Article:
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Brent drops below $109 on hopes diplomacy will ease Ukraine crisis
April 15, 2014 / 4:56 AM / 4 years ago

Brent drops below $109 on hopes diplomacy will ease Ukraine crisis

* U.S. crude stocks seen up by 1.8 mln barrels -poll

* Iran says exporting just 1 mln b/d, much less than IEA estimates

By Keith Wallis

SINGAPORE, April 15 (Reuters) - Brent crude futures dropped below $109 a barrel following a surge to a six-week high in the previous session, as investors looked ahead to a meeting in Geneva that they hoped would bring a political resolution to the escalating crisis in Ukraine.

The United States and the European Union are considering further sanctions against Moscow after pro-Russian separatists on Monday ignored an ultimatum to leave occupied government buildings in eastern Ukraine.

Tightening of the sanctions is likely to depend, in part, on the outcome of the meeting in Geneva on Thursday that will involve the EU, the United States, Russia and Ukraine.

“Talks are being arranged between Western powers, Russia and Ukraine to resolve the current crisis through diplomatic efforts, so there has been an easing of crude oil prices,” said Tan Chee Tat, investment analyst at Singapore’s Phillip Futures.

Brent crude fell 53 cents to $108.54 by 0436 GMT after rising by almost $2 to close at $109.07. It pushed above its 50-, 100- and 200-day averages in the previous session.

U.S. oil dropped 71 cents to $103.34 a barrel, pressured by expectations of a rise in U.S. crude inventories.

In a tense phone call U.S. President Barack Obama told Russian President Vladimir Putin that Moscow would face further costs for its actions in Ukraine and should use its influence to get separatists in the country to stand down.

Obama also told Putin that Moscow’s actions in Ukraine were not conducive to a diplomatic solution.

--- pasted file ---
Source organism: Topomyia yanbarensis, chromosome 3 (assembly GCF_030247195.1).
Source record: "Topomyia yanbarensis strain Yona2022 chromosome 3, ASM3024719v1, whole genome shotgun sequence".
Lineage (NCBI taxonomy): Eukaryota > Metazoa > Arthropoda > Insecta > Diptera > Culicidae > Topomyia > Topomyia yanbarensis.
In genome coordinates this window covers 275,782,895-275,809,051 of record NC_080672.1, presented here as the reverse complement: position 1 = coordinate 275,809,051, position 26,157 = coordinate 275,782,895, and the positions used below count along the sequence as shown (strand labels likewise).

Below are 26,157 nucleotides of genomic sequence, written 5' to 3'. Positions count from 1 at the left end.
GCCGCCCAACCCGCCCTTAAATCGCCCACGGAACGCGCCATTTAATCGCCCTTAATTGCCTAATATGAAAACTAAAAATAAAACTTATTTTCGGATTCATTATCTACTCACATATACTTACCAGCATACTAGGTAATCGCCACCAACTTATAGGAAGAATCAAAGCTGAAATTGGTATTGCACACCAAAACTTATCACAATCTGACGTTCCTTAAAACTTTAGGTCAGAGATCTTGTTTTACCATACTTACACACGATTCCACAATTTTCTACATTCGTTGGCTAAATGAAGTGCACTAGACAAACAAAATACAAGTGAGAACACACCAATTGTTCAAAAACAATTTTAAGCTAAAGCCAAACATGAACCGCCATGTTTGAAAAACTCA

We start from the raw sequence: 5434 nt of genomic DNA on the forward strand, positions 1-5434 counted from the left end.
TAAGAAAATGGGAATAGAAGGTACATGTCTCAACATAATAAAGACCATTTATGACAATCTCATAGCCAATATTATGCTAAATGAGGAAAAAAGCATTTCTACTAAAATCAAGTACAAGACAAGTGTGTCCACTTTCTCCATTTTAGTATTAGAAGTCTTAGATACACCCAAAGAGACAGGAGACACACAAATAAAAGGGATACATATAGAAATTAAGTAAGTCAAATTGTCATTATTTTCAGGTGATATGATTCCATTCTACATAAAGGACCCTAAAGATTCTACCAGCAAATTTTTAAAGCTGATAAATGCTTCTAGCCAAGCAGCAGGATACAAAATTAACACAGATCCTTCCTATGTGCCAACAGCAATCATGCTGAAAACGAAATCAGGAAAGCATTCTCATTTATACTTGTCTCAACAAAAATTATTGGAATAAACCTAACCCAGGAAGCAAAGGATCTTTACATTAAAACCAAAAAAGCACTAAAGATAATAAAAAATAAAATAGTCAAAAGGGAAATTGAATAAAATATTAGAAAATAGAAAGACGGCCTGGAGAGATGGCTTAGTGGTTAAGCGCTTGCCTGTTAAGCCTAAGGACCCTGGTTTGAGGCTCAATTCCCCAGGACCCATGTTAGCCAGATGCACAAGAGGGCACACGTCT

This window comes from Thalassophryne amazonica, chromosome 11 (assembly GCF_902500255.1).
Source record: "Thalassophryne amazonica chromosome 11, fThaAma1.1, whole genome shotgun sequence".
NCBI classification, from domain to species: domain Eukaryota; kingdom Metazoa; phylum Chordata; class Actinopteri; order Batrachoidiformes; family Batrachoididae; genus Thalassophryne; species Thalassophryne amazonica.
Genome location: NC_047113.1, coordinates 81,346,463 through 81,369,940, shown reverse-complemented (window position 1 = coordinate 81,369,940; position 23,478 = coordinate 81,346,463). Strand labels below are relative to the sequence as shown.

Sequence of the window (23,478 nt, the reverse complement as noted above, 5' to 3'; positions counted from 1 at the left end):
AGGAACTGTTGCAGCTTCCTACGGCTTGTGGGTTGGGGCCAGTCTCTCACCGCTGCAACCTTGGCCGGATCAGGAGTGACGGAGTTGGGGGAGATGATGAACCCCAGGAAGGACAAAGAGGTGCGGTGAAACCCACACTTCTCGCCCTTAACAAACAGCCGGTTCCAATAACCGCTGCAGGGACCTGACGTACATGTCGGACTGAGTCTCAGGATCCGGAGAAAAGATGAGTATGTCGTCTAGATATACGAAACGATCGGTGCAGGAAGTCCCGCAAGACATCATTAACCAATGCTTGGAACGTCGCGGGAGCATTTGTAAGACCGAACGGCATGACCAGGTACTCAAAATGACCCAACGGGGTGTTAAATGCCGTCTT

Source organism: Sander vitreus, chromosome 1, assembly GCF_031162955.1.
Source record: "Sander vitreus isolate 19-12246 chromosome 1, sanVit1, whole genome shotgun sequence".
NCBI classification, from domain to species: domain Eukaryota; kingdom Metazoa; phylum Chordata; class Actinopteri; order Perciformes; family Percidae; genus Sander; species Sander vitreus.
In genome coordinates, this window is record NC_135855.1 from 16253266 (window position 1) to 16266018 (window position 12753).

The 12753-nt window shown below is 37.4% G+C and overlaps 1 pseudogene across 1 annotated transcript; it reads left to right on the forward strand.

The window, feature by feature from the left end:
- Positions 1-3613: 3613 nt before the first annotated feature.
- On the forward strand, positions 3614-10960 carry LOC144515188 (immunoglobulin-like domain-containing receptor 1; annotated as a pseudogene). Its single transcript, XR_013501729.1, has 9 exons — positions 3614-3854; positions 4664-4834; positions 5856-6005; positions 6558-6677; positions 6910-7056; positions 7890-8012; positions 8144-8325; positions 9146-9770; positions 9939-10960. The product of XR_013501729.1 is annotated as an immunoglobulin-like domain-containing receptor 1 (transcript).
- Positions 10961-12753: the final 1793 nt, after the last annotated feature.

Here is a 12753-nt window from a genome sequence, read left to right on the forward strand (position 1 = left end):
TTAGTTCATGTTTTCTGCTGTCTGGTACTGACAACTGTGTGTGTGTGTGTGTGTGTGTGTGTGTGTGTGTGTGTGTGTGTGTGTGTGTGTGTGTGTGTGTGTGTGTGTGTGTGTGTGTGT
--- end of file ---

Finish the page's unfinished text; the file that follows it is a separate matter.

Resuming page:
The EU agreed on Monday to expand a list of people to target with sanctions for their suspected role in violating Ukraine’s territorial integrity. The EU could also hold an emergency summit next week to adopt further measures.

The Ukraine crisis, and in particular the annexation of Crimea by Russia last month, have led to the most strained relations between Moscow and the West since the Cold War.

The geopolitical tensions were lending support to oil amid expectations of more supplies and rising inventories, Tan said.

Investors are watching developments in Libya where the government had still to take control of the eastern Zueitina oil port a week after an agreement with a federalist rebel group to reopen it along with the Hariga terminal.

U.S. crude stocks likely rose by 1.8 million barrels in the week ended April 11, a preliminary Reuters poll showed ahead of inventory reports due later Tuesday and Wednesday.

Iran said it was exporting 1 million barrels per day, much less crude than the International Energy Agency (IEA) estimate of around 1.65 million bpd sales in February. (Editing by Tom Hogue)

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